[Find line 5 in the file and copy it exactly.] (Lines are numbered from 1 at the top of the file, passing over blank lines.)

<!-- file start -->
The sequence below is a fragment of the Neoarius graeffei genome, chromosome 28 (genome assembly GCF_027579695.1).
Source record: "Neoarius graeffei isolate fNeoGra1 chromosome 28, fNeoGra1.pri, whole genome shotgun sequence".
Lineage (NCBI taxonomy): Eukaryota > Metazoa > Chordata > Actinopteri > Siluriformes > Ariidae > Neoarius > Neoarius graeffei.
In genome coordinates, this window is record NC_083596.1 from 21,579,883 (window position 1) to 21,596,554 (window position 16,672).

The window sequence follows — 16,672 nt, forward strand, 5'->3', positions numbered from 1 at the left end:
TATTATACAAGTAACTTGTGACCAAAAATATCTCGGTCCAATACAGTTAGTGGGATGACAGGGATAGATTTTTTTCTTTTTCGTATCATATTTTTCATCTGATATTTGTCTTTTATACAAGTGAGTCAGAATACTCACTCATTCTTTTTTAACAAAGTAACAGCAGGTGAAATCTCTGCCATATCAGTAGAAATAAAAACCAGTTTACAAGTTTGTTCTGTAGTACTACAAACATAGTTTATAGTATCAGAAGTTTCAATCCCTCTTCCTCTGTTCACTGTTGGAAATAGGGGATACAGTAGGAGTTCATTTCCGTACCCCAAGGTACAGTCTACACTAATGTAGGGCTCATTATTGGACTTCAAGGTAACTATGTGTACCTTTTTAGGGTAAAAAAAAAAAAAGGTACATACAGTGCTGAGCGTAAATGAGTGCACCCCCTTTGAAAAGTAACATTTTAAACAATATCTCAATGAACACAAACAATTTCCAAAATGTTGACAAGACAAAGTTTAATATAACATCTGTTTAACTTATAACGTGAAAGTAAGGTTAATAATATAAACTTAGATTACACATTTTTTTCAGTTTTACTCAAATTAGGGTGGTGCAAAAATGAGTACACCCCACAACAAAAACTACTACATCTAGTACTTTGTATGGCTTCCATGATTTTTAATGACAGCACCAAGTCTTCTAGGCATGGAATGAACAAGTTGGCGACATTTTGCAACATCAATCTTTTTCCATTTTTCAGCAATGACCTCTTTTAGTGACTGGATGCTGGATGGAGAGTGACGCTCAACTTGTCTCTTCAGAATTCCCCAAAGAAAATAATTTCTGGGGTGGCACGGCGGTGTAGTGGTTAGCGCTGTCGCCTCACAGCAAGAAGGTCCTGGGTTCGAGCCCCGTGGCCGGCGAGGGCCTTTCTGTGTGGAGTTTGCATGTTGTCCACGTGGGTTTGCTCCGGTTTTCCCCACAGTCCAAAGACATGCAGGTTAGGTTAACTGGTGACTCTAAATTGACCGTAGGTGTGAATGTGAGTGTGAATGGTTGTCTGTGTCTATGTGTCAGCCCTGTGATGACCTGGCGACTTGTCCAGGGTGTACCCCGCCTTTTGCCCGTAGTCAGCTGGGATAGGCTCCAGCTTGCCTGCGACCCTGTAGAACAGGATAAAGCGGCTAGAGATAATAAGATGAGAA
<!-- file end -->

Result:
The window sequence follows — 16,672 nt, forward strand, 5'->3', positions numbered from 1 at the left end: